Susannah Cahalan’s Parents Fought for a Diagnosis

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Who were Susannah Cahalan’s parents? How did the parents of Susannah Cahalan keep pushing until she was properly diagnosed?

Susannah Cahalan’s parents are divorced, but they came together to fight for their daughter. When doctors wanted to say she was mentally ill or alcoholic, they refused to accept that answer.

Read more about Susannah Cahalan’s parents and how they helped her during her illness.

Susannah Cahalan: Parents Find Out About Seizures

Alerted to Susannah’s seizure by Stephen, Susannah’s mom and stepdad pick up Susannah the following morning to bring her to their home in New Jersey, where they can look after her. Susannah Cahalan’s parents took turns keeping her in their home, starting with this stay in New Jersey.

Settling into her mom’s home in New Jersey, Susannah tries to work on an article about a troupe of disabled dancers, but she’s unable to write. Desperate to tell her mom and Allen about this new breakdown in her abilities, Susannah wanders to the family room, where she has another hallucination and goes into a trance. Her mom and Allen make an appointment with Dr. Bailey for the following day.

Susannah and her mom visit Sarah Levin, the psychiatrist recommended by Dr. Bailey. Susannah makes the case for her being bipolar. Levin concludes that Susannah is experiencing manic and depressive states, and she prescribes a drug commonly used for mood and thought disorders. 

Susannah’s mom has doubts. She calls Susannah’s younger brother, James, and asks him if he thinks Bailey’s diagnosis of alcoholism and Levin’s diagnosis of bipolar disorder are correct. James says no to both. Susannah’s mom agrees with him. 

Allen and Susannah’s mom agree to let Susannah return to Manhattan under her father and stepmother’s care. Susannah Cahalan’s parents just want to make sure one of her parents is watching her. All goes well at first, but as Susannah and her dad head for the subway, Susannah’s paranoia returns. She starts screaming on the street, and her father has to push her into a cab to get her to his home in Brooklyn. “They’re kidnapping me!” Susannah yells at the cabbie. She tells her dad she’s calling the police. She’s convinced she isn’t safe in his care.

Exhausted by the time they get to her dad’s place, Susannah just sits on the couch and stares as her dad and stepmom, Giselle, prepare her favorite meal, pasta. When they set it before her, though, Susannah has another hallucination; the tomato sauce is too bright. The basil pulsates. The cheese glistens. Susannah refuses to eat. After dinner, she has another hallucination like the one she had in the car with Allen. She thinks she hears Giselle saying, “You’re a spoiled brat,” even though Giselle’s lips don’t move.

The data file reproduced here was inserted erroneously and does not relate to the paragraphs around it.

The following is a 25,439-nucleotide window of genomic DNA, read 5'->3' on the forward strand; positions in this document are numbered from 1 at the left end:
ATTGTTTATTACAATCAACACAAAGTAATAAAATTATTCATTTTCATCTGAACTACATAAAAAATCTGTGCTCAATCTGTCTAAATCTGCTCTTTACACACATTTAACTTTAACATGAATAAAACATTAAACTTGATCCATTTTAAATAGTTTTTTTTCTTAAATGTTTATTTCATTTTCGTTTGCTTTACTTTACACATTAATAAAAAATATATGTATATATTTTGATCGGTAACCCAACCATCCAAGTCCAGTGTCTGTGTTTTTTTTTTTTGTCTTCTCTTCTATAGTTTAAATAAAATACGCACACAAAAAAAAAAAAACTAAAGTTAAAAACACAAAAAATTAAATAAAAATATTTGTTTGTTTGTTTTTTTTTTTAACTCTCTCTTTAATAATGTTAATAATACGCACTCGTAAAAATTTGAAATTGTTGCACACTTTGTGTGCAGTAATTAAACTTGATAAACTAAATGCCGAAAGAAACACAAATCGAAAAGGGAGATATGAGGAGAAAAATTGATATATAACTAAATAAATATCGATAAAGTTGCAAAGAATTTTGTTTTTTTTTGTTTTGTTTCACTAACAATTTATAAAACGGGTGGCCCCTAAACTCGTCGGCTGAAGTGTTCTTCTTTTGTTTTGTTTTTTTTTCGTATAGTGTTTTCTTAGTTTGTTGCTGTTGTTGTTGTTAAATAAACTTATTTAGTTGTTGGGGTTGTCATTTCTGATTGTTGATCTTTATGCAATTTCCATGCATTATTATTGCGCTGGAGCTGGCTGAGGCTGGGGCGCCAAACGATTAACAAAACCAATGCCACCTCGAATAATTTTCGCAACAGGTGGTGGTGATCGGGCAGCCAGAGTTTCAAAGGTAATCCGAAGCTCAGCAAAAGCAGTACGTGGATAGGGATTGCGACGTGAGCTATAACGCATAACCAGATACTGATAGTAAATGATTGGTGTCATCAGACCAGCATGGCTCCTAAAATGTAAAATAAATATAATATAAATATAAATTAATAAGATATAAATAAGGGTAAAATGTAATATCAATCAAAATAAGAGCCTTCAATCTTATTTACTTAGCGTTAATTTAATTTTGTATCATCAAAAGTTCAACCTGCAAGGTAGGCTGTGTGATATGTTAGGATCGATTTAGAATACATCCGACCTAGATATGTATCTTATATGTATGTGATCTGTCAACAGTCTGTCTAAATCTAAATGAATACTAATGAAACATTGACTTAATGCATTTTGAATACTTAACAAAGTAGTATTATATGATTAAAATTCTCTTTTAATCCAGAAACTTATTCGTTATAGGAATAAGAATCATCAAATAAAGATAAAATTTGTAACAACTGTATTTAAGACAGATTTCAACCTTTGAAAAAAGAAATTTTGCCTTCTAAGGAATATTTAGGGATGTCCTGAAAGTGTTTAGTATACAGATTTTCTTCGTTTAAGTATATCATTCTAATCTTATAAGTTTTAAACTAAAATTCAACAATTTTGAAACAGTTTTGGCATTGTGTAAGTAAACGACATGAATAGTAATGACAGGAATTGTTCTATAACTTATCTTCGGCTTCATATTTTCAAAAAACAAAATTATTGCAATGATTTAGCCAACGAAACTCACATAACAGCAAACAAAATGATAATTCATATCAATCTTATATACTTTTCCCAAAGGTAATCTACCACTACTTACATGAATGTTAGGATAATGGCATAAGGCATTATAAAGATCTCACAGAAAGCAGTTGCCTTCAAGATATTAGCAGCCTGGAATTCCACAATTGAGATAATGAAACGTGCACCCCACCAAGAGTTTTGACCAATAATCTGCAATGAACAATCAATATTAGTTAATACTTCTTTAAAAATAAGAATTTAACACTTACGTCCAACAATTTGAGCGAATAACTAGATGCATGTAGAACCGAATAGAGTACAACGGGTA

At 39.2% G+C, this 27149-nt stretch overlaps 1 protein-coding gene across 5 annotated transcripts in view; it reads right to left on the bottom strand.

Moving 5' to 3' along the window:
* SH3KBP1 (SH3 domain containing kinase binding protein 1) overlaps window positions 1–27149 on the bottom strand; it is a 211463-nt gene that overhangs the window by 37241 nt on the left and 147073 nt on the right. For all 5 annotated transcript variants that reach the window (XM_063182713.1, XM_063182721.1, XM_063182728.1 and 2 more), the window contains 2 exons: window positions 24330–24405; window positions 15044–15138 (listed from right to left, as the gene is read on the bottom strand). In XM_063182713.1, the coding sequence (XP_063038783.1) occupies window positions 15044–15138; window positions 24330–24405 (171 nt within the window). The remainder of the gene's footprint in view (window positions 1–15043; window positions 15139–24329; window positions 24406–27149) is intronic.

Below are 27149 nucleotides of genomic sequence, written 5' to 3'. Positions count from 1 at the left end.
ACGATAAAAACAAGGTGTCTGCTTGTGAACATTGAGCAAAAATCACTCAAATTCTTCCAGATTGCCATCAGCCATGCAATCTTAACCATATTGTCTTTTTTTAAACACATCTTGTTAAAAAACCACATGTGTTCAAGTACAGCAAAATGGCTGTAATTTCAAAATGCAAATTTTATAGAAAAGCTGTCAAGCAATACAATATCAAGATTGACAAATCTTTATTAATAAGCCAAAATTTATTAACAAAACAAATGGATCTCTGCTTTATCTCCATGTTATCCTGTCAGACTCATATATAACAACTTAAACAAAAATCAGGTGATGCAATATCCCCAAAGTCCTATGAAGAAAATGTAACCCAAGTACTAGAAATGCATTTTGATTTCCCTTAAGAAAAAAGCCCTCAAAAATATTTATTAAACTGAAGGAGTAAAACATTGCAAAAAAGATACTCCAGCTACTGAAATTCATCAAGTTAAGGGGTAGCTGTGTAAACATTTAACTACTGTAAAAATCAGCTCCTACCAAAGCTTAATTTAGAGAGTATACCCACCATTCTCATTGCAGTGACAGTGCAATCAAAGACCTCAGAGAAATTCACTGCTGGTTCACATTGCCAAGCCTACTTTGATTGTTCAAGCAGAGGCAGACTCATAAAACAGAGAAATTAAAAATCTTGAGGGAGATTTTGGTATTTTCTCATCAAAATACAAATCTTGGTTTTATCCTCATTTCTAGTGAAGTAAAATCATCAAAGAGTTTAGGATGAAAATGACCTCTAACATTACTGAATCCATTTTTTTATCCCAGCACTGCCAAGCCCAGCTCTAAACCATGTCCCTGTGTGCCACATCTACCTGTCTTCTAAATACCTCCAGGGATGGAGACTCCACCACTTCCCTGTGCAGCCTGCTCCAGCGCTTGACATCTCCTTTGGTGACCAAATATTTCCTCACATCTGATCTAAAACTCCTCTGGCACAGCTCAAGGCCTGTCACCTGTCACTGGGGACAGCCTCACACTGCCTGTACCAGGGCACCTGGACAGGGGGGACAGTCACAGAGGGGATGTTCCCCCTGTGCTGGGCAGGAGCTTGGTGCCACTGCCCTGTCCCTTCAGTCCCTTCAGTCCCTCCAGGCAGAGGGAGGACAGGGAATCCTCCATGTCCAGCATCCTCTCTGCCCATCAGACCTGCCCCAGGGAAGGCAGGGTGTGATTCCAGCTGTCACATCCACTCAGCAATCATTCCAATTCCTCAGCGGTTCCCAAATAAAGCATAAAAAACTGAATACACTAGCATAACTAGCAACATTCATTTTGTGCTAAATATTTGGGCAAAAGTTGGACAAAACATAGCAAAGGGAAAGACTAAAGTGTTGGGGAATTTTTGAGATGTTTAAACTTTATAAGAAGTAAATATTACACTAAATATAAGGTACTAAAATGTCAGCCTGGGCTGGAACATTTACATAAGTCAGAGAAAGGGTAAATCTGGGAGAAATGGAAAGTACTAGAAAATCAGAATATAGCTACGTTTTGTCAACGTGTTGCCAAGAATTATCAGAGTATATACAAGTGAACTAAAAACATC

Susannah has other hallucinations that night. A painting comes alive. A bust of Lincoln follows her with its eyes. Her childhood dollhouse is haunted. Her father is beating Giselle.

Convinced her father is going to kill her, Susannah is desperate to get out. She runs to the front door of the brownstone and bangs her fists against the door, screaming, “Let me out! Help!” 

She hears her father run downstairs, and she scoots into the bathroom, locking herself in. She’s about to jump out the window when she spots a statue of Buddha on the bathroom counter. It convinces her that everything will be all right, and she smiles. 

It takes Susannah’s dad an hour to coax her out of the bathroom. When Susannah falls asleep in his lap, he calls Susannah’s mom; they both agree she must be admitted to a hospital. However, both of Susannah Cahalan’s parents insist that she not be put in a psych ward.

Susannah Cahalan’s parents develop a journal system to communicate with each other, as their nasty divorce still makes it difficult for them to speak face-to-face.

Susannah Cahalan’s Parents Fought for a Diagnosis

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Like what you just read? Read the rest of the world's best summary of Susannah Cahalan's "Brain On Fire" at Shortform .

Here's what you'll find in our full Brain On Fire summary :

  • How a high-functioning reporter became virtually disabled within a matter of weeks
  • How the author Cahalan recovered through a lengthy process and pieced together what happened to her
  • How Cahalan's sickness reveals the many failures of the US healthcare system

Rina Shah

An avid reader for as long as she can remember, Rina’s love for books began with The Boxcar Children. Her penchant for always having a book nearby has never faded, though her reading tastes have since evolved. Rina reads around 100 books every year, with a fairly even split between fiction and non-fiction. Her favorite genres are memoirs, public health, and locked room mysteries. As an attorney, Rina can’t help analyzing and deconstructing arguments in any book she reads.

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